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Dr. Clif Cleaveland

The World Health Organization estimates that 70 percent of premature deaths worldwide — the deaths of 3 million people annually — result from outdoor air pollution. Millions more suffer from asthma and other respiratory diseases, heart disease and stroke that are attributed to air pollution. Recent data also link air pollution to an increased risk of Alzheimer's disease.

Pollution of the air by particulate matter (PM) represents a mixture of solids and liquid droplets. Some particles are released directly from a primary source such as a smokestack. Other particles are formed by chemical reactions that occur in the atmosphere.

Particles are classified by their size. PM whose diameters are in the range of 10 microns (a micron is one- millionth of a meter; the diameter of a human hair is approximately 50 microns) include pollen, dust and mold. Particles in this size range also result also from the burning of wood and some manufacturing processes.

Very small PM, diameters of 2.5 microns and less, are products of combustion: automobiles, factories, fossil-fuel power plants, residential wood-burning and forest fires. PM of this size penetrate deep into lung tissue, resulting in inflammation and permanent damage such as chronic bronchitis and emphysema.

Equipment for monitoring air quality is based upon filtering techniques. Highly sensitive monitors used at the Chattanooga-Hamilton County Air Pollution Control Bureau trap and measure PM as small as 2 microns. Newer technology will permit detection of much smaller PM. The air-quality index is based upon these measurements.

Recent studies analyze the health risks posed by nanoparticles, which are so small that they can enter our bloodstream and central nervous system. Nanoparticles are less than 100 nanometers (nm) in diameter. A nm is one-billionth of a meter. Nanoparticles are produced in abundance by combustion of fuel in internal combustion and jet engines and are present in high concentrations in urban environments. Nanoparticles can only be detected and measured by highly sensitive instruments.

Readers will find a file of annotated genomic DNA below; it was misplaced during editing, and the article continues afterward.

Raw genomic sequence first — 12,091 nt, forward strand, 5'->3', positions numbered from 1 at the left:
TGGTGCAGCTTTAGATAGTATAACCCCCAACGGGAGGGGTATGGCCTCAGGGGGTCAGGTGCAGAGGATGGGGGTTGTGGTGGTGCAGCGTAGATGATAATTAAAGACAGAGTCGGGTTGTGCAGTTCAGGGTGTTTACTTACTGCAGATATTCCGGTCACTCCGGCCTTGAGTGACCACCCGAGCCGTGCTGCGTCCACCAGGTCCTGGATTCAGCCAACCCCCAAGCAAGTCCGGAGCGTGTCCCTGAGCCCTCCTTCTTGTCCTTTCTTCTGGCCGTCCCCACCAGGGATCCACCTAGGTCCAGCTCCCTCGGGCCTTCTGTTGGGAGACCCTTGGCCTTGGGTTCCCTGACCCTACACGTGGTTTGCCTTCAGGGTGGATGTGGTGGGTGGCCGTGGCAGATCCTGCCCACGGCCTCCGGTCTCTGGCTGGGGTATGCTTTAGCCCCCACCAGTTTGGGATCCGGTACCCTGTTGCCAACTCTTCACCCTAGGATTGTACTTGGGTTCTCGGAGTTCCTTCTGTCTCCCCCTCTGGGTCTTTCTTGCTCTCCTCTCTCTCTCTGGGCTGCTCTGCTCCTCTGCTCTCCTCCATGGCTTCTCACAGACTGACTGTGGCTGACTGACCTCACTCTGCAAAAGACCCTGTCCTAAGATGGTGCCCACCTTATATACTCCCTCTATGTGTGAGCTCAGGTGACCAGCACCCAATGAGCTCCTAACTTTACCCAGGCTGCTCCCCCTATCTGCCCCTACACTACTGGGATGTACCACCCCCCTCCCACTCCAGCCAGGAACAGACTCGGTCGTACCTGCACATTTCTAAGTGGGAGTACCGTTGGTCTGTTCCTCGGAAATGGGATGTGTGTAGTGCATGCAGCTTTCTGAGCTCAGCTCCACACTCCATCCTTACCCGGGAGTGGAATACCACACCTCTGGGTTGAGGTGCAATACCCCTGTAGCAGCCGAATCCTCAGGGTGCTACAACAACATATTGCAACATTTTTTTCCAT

Nanoparticles of magnetite, an iron oxide, are among those found in urban air. Last year, scientists reported their discovery of large amounts of magnetite nanoparticles in 37 autopsied human brains. Millions of particles were detected in a single gram of freeze-dried brain tissue. These particles are known toxins to brain cells. They may also be affected by magnetic fields. Scientists suspect that the particles enter the brain directly by way of the olfactory nerve, the organ for smell, which is situated close to our nasal passages. The particles are linked to Alzheimer disease.

More recent research documents the passage of inhaled nanoparticles of gold from lungs to bloodstream in mouse and human experiments. Fourteen volunteers inhaled air containing gold particles. Within 24 hours, particles appeared in blood and thereafter concentrated in fatty plaques within arteries. This could explain the link between air pollution and heart disease and stroke.

Like so much research, these findings pose more questions. What other types of nanoparticles enter our bodies through polluted air? Does injury to brain cells begin at once or after years of accumulation of nanoparticles? Do nanoparticles in the fatty plaques of arteries speed up the process of atherosclerosis? Do nanoparticles play a role in malignancies in the brain and other organs?

Further research is obviously needed to define the role of environmental nanoparticles in human disease. The Environmental Protection Agency plays a pivotal role in funding, performing, and coordinating this research. Continuing the important work of the EPA should be a nonpartisan goal.

Contact Clif Cleaveland at